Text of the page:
Absentee Ballot Processing Restored To Local Town Clerks

The mail house the state used to issue absentee ballots for the primary might as well have been an outhouse. Either way, it is out, flushed by the state.

Connecticut Secretary of the State Denise Merrill decided to take on something new for the primary–after an executive order from Governor Ned Lamont allowed mail-in voting as an option during the health pandemic–her office navigating the mailing of absentee ballots to voters, a system customarily handled by local town clerks.

The state mail-house process was fraught with delays, with tens of thousands of electors not receiving ballots while an avalanche of ballots arrived in the finals days of the primary, placing added pressure on local election officials.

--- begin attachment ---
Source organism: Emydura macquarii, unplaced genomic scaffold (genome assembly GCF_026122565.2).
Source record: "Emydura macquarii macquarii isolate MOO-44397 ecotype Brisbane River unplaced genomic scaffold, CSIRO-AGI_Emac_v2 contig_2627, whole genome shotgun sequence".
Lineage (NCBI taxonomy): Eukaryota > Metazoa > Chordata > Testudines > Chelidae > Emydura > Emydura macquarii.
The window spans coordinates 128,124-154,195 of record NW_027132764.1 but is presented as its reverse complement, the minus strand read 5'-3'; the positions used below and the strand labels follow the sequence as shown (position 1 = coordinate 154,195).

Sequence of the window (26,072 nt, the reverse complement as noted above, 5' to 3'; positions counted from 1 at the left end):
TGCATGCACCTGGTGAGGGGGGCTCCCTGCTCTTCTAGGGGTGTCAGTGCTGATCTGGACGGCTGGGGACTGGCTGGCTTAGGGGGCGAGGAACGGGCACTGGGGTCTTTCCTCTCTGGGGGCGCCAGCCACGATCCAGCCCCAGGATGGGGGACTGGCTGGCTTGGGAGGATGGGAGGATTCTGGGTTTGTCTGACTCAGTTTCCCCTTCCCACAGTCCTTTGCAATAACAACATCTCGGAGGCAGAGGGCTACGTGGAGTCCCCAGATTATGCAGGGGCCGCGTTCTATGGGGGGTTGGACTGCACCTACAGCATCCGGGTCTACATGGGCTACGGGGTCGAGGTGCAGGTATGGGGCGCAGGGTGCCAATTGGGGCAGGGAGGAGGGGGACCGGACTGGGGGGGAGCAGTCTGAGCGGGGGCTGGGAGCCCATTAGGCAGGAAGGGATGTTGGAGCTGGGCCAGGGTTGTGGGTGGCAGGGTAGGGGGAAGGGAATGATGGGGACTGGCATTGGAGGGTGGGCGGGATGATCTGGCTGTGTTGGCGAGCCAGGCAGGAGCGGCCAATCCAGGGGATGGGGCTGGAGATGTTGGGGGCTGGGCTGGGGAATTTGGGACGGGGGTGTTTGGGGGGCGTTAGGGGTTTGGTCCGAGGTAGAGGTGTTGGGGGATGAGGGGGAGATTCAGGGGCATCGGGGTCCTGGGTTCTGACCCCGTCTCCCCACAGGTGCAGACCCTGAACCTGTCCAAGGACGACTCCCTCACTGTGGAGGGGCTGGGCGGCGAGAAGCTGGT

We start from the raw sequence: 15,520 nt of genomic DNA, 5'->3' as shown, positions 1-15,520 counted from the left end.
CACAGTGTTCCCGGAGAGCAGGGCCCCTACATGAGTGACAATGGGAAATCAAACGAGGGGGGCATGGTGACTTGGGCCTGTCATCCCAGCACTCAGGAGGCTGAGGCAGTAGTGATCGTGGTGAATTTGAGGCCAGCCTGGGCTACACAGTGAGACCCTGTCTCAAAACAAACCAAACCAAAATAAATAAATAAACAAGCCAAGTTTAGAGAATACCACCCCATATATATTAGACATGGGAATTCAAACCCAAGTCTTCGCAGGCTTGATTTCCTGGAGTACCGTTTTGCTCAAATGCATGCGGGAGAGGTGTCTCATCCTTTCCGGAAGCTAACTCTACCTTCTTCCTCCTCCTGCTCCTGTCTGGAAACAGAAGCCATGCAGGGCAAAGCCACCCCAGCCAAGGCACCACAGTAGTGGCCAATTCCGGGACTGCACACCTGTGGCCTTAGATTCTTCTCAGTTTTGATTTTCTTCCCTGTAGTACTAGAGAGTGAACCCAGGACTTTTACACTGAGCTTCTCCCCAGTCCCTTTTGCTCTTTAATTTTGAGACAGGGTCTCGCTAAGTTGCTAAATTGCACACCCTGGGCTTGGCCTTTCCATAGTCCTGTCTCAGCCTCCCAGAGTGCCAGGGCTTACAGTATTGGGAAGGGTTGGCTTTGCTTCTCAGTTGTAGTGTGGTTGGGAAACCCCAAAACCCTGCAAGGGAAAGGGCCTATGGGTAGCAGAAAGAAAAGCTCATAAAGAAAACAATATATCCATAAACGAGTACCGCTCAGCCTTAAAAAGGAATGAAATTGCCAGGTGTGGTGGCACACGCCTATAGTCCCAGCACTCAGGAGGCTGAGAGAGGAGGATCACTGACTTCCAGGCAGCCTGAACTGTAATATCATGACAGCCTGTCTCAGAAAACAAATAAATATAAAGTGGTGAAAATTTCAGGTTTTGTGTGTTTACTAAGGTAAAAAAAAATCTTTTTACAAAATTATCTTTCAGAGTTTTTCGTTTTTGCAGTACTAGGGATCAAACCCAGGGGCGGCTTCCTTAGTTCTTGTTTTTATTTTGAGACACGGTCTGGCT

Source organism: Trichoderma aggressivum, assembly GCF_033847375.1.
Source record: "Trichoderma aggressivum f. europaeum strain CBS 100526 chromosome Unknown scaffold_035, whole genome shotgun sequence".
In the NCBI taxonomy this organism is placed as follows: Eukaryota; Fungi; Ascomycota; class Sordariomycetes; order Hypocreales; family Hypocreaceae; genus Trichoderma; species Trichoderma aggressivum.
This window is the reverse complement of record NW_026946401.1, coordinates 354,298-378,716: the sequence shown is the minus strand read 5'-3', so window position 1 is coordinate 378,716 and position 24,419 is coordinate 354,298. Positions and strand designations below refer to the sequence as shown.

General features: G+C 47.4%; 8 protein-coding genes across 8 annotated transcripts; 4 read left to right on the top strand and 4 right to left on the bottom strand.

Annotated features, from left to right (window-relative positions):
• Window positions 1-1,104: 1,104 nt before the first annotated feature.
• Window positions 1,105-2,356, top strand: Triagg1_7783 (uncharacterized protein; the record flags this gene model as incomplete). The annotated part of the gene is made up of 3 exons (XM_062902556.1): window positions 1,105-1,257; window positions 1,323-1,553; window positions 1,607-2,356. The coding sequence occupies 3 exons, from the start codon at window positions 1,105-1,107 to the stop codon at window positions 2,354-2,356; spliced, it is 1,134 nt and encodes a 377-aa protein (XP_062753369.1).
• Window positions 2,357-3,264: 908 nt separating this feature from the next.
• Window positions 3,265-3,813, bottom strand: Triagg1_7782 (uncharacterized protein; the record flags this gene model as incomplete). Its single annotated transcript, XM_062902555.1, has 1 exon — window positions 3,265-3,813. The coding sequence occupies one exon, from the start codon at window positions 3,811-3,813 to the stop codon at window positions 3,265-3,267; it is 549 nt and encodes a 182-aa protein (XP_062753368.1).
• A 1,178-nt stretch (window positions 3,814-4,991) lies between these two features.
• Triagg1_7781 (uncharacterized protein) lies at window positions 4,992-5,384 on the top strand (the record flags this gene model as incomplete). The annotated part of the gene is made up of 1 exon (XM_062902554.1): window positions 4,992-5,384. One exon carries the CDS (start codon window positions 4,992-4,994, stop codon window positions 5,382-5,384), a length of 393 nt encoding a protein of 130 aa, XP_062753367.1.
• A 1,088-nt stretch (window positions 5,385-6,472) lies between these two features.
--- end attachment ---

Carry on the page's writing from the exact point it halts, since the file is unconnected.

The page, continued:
Merrill, Connecticut’s chief election official, has decided to return the process to town clerks with one exception: mailing absentee ballot applications to all eligible voters.

For the primary, the applications were mailed or dropped off to local town clerks which entered the requests into a centralized portal for the state’s mail house to send out the ballots.

For the general election local town clerks will handle the entire process in-house after the state mails applications.

Still, a heavy burden will be placed on local officials processing absentee ballots. More than 50 percent of Connecticut voters chose that process over in-person voting for the primary.


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